Being a biodynamic farmer, she has a few tricks up her sleeve that have helped her along the way. She says the key to getting the seeds to sprout is to soak them for forty-eight hours in a biodynamic preparation, which less scientifically or romantically is “basically cow dung in water,” she says. She cites frequent watering and ensuring an established root-stock before planting in the ground as important factors in her success. At her farm, Light of Day Organics, she also grows a number of botanicals that she blends with her teas.

These are only a handful of stories. It seems that more are added daily. Alabama’s Fairhope Tea Plantation and Mississippi’s FiLoLi Farms plan to start a garden this fall and tea plants are waiting in greenhouses to be planted from New Mexico to New York. Last fall, at World Tea East in Atlanta, The US League of Tea Growers held its first meeting.

With all this rapid development, it should be remembered: It is one thing to coerce Camellia sinensis into surviving in the US; it is another, and harder, thing to create the conditions needed to produce a distinct and excellent tea that would put the US among the worlds great tea origins.

Tea plants at Roy Fong’s nursery. (Photo courtesy Roy Fong.)
Tea plants at Roy Fong’s nursery. (Photo courtesy Roy Fong.)

[I]n his greenhouse in Yolo County, Roy Fong has worked with specialists, including the renowned agricultural scientists of the University of California, Davis, and is now growing tea with cutting-edge technology and techniques that farmers in China don’t even use. He says, “A lot of work is being done in China to maintain high quality and to streamline production. Why not take it to the next level?” With this technology, he can dictate the humidity level, ambient temperature, water quality, and the amount of light the plants receive. He doesn’t just water his plants, he sprays their roots and mists their leaves with the purest, reverse osmosis, temperature-controlled water. In Fong’s greenhouse, each of his 2,000 tea plants gets individual attention, including a hand bath once a week, and conditions are altered based on each plant’s performance. With this kind of micro-management, Fong claims he can produce top quality teas in three, not the accepted average of thirty, years. He says that his approach is unprecedented and that by creating a carefully controllable climate and environment, he can grow a brand new kind of tea only available in five or ten kilogram lots, with every leaf being perfect.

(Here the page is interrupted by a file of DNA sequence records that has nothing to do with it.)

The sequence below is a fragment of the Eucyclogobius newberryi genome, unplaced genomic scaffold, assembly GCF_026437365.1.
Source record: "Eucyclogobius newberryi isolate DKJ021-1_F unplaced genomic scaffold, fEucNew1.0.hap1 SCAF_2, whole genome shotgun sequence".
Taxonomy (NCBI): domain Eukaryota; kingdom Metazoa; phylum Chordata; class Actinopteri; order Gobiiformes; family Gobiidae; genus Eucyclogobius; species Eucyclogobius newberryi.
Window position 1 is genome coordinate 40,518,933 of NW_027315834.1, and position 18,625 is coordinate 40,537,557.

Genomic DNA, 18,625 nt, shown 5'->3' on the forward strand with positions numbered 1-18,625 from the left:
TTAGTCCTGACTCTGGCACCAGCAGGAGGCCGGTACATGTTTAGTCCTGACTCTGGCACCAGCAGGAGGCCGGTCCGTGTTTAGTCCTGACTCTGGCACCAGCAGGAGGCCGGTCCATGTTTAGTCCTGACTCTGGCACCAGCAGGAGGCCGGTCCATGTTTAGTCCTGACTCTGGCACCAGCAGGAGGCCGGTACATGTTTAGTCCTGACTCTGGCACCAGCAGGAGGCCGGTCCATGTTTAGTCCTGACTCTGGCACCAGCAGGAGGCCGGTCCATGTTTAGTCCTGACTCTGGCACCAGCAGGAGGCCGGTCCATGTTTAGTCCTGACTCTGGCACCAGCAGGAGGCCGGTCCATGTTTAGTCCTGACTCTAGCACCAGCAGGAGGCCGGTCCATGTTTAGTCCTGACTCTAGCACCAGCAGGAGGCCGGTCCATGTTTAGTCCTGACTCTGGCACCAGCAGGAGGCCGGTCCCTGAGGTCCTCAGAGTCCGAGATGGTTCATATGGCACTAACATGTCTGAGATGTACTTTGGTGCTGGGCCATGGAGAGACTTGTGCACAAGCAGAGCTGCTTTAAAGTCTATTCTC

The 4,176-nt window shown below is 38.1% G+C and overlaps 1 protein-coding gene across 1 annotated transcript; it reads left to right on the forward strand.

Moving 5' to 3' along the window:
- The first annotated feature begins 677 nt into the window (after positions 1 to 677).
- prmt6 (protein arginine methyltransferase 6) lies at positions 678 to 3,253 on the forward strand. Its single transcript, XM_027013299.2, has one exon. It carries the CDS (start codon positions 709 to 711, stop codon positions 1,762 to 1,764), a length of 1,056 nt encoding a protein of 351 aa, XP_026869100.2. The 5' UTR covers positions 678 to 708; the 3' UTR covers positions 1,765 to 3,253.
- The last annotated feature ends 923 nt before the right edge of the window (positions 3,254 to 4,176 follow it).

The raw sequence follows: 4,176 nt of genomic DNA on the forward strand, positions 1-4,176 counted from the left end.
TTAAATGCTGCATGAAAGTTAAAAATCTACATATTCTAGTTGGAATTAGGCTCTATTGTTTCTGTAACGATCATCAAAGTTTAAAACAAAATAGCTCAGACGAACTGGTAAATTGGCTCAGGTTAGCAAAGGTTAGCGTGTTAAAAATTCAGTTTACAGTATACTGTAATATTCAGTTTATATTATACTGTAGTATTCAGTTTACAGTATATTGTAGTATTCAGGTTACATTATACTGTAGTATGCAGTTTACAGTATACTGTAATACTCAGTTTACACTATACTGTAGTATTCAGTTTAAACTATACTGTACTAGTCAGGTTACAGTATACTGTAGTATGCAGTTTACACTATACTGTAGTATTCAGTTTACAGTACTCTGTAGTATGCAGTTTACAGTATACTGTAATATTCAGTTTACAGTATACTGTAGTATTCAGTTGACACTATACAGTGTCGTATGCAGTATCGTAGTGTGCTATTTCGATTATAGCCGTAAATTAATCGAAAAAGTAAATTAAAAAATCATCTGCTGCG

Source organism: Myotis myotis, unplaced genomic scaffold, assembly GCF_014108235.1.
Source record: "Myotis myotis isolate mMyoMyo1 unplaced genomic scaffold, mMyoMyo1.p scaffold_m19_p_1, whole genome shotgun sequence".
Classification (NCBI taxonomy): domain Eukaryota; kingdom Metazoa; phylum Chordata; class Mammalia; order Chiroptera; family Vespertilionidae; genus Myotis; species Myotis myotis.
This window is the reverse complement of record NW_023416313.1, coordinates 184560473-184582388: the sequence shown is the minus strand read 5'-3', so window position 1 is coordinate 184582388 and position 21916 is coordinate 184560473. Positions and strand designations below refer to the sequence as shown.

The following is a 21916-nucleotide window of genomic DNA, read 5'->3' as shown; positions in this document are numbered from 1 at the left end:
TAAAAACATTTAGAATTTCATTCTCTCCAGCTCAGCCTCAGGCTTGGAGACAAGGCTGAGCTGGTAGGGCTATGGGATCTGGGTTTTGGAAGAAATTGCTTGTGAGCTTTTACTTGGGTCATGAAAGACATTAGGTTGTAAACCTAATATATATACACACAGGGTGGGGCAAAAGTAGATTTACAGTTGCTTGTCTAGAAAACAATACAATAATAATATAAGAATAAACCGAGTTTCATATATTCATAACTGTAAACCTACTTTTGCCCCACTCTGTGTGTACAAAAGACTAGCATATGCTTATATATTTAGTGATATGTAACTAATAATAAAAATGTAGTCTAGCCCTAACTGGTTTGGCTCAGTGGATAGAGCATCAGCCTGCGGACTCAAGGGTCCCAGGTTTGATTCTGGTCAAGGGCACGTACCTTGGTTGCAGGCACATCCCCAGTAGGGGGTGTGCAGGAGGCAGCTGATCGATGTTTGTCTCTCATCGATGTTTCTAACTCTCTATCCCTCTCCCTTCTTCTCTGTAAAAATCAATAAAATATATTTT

In Fong’s greenhouse, each of his 2,000 tea plants gets individual attention, including a hand bath once a week.

Fong does not plant seeds, which hold way too much genetic variability for his careful control. Instead, he splices cell tissue from his best performing plants and creates clones. He says that by doing so he can eliminate the risk of cross-pollination and unwanted genetic traits and retain the best qualities of the best plants. His approach may have changed from his early days of trial and error, but his vision remains the same.

Tea farming is certainly growing in the US but it has a long way to go, especially in quality. Given the cost of labor and infrastructure and the time required to develop suitable cultivars and learn processing techniques—all of which will add up to a more expensive product—it is the high-end, specialty tea market that will support a uniquely American tea. Fong’s focus, experience, and dedication to education might just be what the future success of a US tea industry hinges on. It seems appropriate that Fong, a master from the world’s most ancient of tea cultures, a man who is seasoned at pulling off tea stunts, would push to leave such a legacy. His commitment to learning about tea may end with a whole new terroir.

—Sarah Scarborough is a tea writer; she blogs at, and owns Firepot Chai in Nashville.